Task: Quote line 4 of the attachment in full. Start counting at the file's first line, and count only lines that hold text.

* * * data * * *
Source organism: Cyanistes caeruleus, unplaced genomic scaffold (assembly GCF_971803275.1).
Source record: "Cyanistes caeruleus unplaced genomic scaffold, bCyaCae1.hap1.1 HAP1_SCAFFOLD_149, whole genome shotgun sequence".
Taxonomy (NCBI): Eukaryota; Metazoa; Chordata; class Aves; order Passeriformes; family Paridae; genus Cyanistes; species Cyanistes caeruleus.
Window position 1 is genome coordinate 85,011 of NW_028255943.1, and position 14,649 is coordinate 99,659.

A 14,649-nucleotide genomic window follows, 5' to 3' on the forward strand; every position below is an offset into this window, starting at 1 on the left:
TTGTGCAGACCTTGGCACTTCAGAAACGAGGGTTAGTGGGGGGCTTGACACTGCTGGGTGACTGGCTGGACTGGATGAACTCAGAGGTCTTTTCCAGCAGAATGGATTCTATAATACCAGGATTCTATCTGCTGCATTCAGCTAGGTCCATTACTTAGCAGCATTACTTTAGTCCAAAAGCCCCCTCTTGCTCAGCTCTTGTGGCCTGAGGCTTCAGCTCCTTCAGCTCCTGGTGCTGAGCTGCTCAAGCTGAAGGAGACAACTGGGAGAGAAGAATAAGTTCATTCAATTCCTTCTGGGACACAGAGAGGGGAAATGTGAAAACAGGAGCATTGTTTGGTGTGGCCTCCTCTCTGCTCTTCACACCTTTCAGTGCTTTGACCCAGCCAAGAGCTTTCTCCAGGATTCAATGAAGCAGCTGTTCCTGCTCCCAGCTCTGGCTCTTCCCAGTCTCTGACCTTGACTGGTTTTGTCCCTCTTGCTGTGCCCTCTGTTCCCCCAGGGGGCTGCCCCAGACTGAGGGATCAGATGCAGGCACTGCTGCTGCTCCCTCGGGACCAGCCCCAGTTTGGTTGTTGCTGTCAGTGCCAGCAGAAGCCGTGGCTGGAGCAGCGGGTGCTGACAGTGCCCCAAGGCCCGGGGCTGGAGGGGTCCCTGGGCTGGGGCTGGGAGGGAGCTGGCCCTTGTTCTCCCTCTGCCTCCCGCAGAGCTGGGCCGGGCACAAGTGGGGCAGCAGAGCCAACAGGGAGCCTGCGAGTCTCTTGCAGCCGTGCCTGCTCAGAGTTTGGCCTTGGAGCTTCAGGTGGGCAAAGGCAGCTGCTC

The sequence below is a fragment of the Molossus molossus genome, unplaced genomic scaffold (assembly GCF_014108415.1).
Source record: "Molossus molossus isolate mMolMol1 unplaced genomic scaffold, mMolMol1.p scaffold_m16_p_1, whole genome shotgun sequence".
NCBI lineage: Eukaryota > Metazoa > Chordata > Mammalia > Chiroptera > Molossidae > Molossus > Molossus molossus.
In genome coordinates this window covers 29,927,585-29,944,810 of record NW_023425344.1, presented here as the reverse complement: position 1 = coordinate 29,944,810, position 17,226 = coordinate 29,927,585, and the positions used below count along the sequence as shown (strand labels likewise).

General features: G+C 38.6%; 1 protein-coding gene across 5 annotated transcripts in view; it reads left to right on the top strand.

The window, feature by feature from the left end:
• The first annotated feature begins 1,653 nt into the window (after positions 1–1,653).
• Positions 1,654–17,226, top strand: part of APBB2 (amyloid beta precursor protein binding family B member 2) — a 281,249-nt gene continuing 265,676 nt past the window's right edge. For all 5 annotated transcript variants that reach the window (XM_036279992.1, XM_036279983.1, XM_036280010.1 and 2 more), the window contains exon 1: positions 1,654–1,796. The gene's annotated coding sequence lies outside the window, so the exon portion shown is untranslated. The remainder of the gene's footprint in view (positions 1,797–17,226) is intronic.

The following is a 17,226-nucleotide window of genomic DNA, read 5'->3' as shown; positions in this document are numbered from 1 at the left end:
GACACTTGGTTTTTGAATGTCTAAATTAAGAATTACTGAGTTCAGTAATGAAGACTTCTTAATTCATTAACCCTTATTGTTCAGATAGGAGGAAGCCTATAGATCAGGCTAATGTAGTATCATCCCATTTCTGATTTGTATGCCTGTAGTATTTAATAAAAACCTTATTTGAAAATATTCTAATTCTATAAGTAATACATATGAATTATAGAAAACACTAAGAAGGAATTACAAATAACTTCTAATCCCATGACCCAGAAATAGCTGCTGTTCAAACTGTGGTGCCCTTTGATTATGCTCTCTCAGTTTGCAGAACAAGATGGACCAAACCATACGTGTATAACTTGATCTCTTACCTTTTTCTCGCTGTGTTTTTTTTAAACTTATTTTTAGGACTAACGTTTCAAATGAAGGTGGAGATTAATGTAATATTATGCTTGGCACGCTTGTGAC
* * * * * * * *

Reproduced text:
Window position 1 is genome coordinate 85,011 of NW_028255943.1, and position 14,649 is coordinate 99,659.